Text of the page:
By The Law Offices of Ronald H. Kauffman of Ronald H. Kauffman, P.A. posted in Agreements on Friday, October 30, 2015.
A recent survey of divorce lawyers shows that more than 60% cite an increase in prenuptial agreements. What’s behind the uptick?
I’ve posted about the importance of prenuptial agreements before. Yet only 5 to 10% of marrying Americans get prenuptial agreements. Recently, the Wall Street Journal ran an article worth talking about.
People forget that prenups are not just about how assets are divided in a divorce. Prenuptial agreements also can determine who gets what when one spouse dies.
Although 50% of marriages end in divorce, but of those that don’t, 100% end in death. In either case, assets have to be distributed. Prenuptial agreements can prevent heartache and wasting money to distribute those assets.
Two big reasons prevent people from asking for prenuptial agreements:
(1) Many couples feel a prenup predicts doom. It almost feels like you’re planning to fail. Most people are optimistic about their marriages, and think that requesting a prenuptial agreement would signal uncertainty.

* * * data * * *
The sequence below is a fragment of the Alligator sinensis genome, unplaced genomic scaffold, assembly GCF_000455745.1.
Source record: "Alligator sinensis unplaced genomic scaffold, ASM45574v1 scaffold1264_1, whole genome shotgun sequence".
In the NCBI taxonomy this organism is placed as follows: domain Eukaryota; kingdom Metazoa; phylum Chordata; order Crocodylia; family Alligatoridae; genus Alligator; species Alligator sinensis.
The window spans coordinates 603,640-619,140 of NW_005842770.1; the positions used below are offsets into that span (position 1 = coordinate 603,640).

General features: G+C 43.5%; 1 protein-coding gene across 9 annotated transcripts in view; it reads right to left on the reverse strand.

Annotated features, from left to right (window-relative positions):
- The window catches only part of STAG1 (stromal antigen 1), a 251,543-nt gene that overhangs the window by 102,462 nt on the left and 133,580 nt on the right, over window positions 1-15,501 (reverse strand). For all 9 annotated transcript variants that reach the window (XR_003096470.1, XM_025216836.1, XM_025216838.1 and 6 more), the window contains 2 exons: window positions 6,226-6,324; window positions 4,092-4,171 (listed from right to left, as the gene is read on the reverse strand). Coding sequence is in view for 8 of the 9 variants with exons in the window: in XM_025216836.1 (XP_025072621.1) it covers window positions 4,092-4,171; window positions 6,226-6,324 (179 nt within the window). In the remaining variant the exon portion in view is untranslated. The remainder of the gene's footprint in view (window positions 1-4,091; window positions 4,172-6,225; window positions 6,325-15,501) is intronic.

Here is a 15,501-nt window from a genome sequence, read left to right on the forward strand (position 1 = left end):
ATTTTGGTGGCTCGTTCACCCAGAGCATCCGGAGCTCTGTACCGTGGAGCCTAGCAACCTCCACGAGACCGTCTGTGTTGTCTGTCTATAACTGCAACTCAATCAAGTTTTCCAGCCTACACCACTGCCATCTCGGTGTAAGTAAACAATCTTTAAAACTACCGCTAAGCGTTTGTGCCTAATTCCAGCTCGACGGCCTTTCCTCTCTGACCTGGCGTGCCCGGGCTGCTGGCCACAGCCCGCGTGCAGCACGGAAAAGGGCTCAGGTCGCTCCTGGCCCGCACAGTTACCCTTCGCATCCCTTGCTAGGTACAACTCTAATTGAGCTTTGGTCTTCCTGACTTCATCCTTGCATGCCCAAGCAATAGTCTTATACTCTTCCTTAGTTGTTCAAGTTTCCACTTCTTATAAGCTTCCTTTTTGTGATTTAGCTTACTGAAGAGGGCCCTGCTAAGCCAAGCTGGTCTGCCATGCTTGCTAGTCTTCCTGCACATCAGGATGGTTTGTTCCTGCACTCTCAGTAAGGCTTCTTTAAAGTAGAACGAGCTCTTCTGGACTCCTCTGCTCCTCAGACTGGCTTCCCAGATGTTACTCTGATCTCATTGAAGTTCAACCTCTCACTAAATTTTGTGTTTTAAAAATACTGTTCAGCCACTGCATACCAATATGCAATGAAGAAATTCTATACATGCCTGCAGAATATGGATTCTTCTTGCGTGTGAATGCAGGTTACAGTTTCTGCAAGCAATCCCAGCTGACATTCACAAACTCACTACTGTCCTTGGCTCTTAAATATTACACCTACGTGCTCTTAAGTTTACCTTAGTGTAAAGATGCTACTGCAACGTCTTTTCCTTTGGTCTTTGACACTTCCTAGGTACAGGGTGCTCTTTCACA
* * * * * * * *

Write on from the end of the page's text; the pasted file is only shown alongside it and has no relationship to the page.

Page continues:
(2) Many couples also believe that, in spite of the statistics showing that more than half of all marriages end in divorce, it won’t happen to them. Statistically, most think their own chance of divorcing is about 12%.
However, prenups provide certainty and protections beyond the law:
A prenup protects your premarital assets from a claim by your spouse in the event of death or divorce. In Florida, assets that you owned before marriage aren’t subject to a claim in a divorce – but increases in value could be.
In the event of your death, even if you don’t make a provision in your will for your spouse, Florida law may give your spouse certain rights to a share of your estate.
If your premarital assets are significant, you can ensure that your spouse will share in it only as much as you wish should you divorce or die. This protects you and the inheritance of your children from a prior relationship.
Prenups protect your income earned during the marriage. For instance, without a prenuptial agreement, you could have to pay alimony to your ex-spouse. An agreement can set that amount – or eliminate it.
Currently there are two Florida bills aimed to eliminate permanent alimony, and reduce long-term alimony. This hurts traditional couples in which one spouse left the workforce. Agreeing in advance about how to divide assets earned or future earnings can protect the stay-at-home spouse.
More couples are entering prenuptial agreements because they think they will actually strengthen their marriages. Providing couples with protection from the unknown outweighs the pain of talking about these issues before the wedding.
The Wall Street Journal article is here.